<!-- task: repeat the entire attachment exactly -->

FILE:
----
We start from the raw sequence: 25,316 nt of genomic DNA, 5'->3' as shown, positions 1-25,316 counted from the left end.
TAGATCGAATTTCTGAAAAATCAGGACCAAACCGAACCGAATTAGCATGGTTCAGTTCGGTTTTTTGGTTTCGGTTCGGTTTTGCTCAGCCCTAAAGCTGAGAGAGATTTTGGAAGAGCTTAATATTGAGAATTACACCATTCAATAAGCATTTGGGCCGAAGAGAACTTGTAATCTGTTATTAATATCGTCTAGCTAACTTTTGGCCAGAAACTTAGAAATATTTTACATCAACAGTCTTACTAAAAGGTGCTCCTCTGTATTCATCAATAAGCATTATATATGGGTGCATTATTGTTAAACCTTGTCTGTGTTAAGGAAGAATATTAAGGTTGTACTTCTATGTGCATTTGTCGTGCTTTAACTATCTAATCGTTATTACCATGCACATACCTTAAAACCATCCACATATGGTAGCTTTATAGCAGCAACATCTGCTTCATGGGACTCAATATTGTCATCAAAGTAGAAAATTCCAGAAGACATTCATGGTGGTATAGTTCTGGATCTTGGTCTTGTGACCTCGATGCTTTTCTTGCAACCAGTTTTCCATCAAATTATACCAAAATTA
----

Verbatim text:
We start from the raw sequence: 25,316 nt of genomic DNA, 5'->3' as shown, positions 1-25,316 counted from the left end.
TAGATCGAATTTCTGAAAAATCAGGACCAAACCGAACCGAATTAGCATGGTTCAGTTCGGTTTTTTGGTTTCGGTTCGGTTTTGCTCAGCCCTAAAGCTGAGAGAGATTTTGGAAGAGCTTAATATTGAGAATTACACCATTCAATAAGCATTTGGGCCGAAGAGAACTTGTAATCTGTTATTAATATCGTCTAGCTAACTTTTGGCCAGAAACTTAGAAATATTTTACATCAACAGTCTTACTAAAAGGTGCTCCTCTGTATTCATCAATAAGCATTATATATGGGTGCATTATTGTTAAACCTTGTCTGTGTTAAGGAAGAATATTAAGGTTGTACTTCTATGTGCATTTGTCGTGCTTTAACTATCTAATCGTTATTACCATGCACATACCTTAAAACCATCCACATATGGTAGCTTTATAGCAGCAACATCTGCTTCATGGGACTCAATATTGTCATCAAAGTAGAAAATTCCAGAAGACATTCATGGTGGTATAGTTCTGGATCTTGGTCTTGTGACCTCGATGCTTTTCTTGCAACCAGTTTTCCATCAAATTATACCAAAATTA